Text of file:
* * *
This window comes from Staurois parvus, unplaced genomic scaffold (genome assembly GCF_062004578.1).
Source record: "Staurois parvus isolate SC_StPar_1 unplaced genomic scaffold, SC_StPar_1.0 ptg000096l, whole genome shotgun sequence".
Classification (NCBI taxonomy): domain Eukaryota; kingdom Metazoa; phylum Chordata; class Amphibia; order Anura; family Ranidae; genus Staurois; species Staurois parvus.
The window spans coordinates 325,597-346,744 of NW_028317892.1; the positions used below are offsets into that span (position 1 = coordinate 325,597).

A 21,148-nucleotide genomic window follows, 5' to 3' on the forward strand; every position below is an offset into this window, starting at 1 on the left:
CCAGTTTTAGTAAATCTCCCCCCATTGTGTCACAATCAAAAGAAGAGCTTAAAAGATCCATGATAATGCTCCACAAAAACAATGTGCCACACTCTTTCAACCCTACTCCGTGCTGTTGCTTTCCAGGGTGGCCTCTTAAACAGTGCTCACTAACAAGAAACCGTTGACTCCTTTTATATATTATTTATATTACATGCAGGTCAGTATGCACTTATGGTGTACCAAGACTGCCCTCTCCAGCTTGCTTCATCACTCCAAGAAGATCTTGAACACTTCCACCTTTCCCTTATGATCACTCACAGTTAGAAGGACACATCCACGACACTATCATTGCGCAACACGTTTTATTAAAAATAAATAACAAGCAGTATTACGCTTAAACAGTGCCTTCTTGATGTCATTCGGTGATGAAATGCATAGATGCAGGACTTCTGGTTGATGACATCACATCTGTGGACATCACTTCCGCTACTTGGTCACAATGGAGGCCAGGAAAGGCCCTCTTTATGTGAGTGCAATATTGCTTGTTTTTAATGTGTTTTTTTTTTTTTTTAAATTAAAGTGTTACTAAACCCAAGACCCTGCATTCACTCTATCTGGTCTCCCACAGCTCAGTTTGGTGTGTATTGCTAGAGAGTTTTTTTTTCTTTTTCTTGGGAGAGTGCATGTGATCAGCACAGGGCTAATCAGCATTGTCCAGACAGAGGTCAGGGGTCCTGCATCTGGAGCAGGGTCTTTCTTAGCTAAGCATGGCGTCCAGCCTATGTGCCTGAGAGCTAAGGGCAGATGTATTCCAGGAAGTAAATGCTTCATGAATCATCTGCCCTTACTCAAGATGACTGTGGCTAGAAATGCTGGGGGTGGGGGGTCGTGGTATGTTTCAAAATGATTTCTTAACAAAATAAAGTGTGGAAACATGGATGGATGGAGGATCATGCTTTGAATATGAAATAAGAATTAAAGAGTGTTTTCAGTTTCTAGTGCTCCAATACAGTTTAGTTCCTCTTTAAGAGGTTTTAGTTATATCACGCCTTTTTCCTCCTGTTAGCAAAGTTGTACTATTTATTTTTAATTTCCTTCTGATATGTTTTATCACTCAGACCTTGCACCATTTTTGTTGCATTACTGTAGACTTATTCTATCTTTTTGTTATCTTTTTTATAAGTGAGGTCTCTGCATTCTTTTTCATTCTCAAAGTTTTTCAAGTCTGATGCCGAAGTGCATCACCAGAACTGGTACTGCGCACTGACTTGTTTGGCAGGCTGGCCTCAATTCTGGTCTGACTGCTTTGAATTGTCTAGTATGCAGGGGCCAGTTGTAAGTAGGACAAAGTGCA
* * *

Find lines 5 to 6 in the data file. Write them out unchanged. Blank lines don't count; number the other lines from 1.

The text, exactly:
A 21,148-nucleotide genomic window follows, 5' to 3' on the forward strand; every position below is an offset into this window, starting at 1 on the left:
CCAGTTTTAGTAAATCTCCCCCCATTGTGTCACAATCAAAAGAAGAGCTTAAAAGATCCATGATAATGCTCCACAAAAACAATGTGCCACACTCTTTCAACCCTACTCCGTGCTGTTGCTTTCCAGGGTGGCCTCTTAAACAGTGCTCACTAACAAGAAACCGTTGACTCCTTTTATATATTATTTATATTACATGCAGGTCAGTATGCACTTATGGTGTACCAAGACTGCCCTCTCCAGCTTGCTTCATCACTCCAAGAAGATCTTGAACACTTCCACCTTTCCCTTATGATCACTCACAGTTAGAAGGACACATCCACGACACTATCATTGCGCAACACGTTTTATTAAAAATAAATAACAAGCAGTATTACGCTTAAACAGTGCCTTCTTGATGTCATTCGGTGATGAAATGCATAGATGCAGGACTTCTGGTTGATGACATCACATCTGTGGACATCACTTCCGCTACTTGGTCACAATGGAGGCCAGGAAAGGCCCTCTTTATGTGAGTGCAATATTGCTTGTTTTTAATGTGTTTTTTTTTTTTTTTAAATTAAAGTGTTACTAAACCCAAGACCCTGCATTCACTCTATCTGGTCTCCCACAGCTCAGTTTGGTGTGTATTGCTAGAGAGTTTTTTTTTCTTTTTCTTGGGAGAGTGCATGTGATCAGCACAGGGCTAATCAGCATTGTCCAGACAGAGGTCAGGGGTCCTGCATCTGGAGCAGGGTCTTTCTTAGCTAAGCATGGCGTCCAGCCTATGTGCCTGAGAGCTAAGGGCAGATGTATTCCAGGAAGTAAATGCTTCATGAATCATCTGCCCTTACTCAAGATGACTGTGGCTAGAAATGCTGGGGGTGGGGGGTCGTGGTATGTTTCAAAATGATTTCTTAACAAAATAAAGTGTGGAAACATGGATGGATGGAGGATCATGCTTTGAATATGAAATAAGAATTAAAGAGTGTTTTCAGTTTCTAGTGCTCCAATACAGTTTAGTTCCTCTTTAAGAGGTTTTAGTTATATCACGCCTTTTTCCTCCTGTTAGCAAAGTTGTACTATTTATTTTTAATTTCCTTCTGATATGTTTTATCACTCAGACCTTGCACCATTTTTGTTGCATTACTGTAGACTTATTCTATCTTTTTGTTATCTTTTTTATAAGTGAGGTCTCTGCATTCTTTTTCATTCTCAAAGTTTTTCAAGTCTGATGCCGAAGTGCATCACCAGAACTGGTACTGCGCACTGACTTGTTTGGCAGGCTGGCCTCAATTCTGGTCTGACTGCTTTGAATTGTCTAGTATGCAGGGGCCAGTTGTAAGTAGGACAAAGTGCA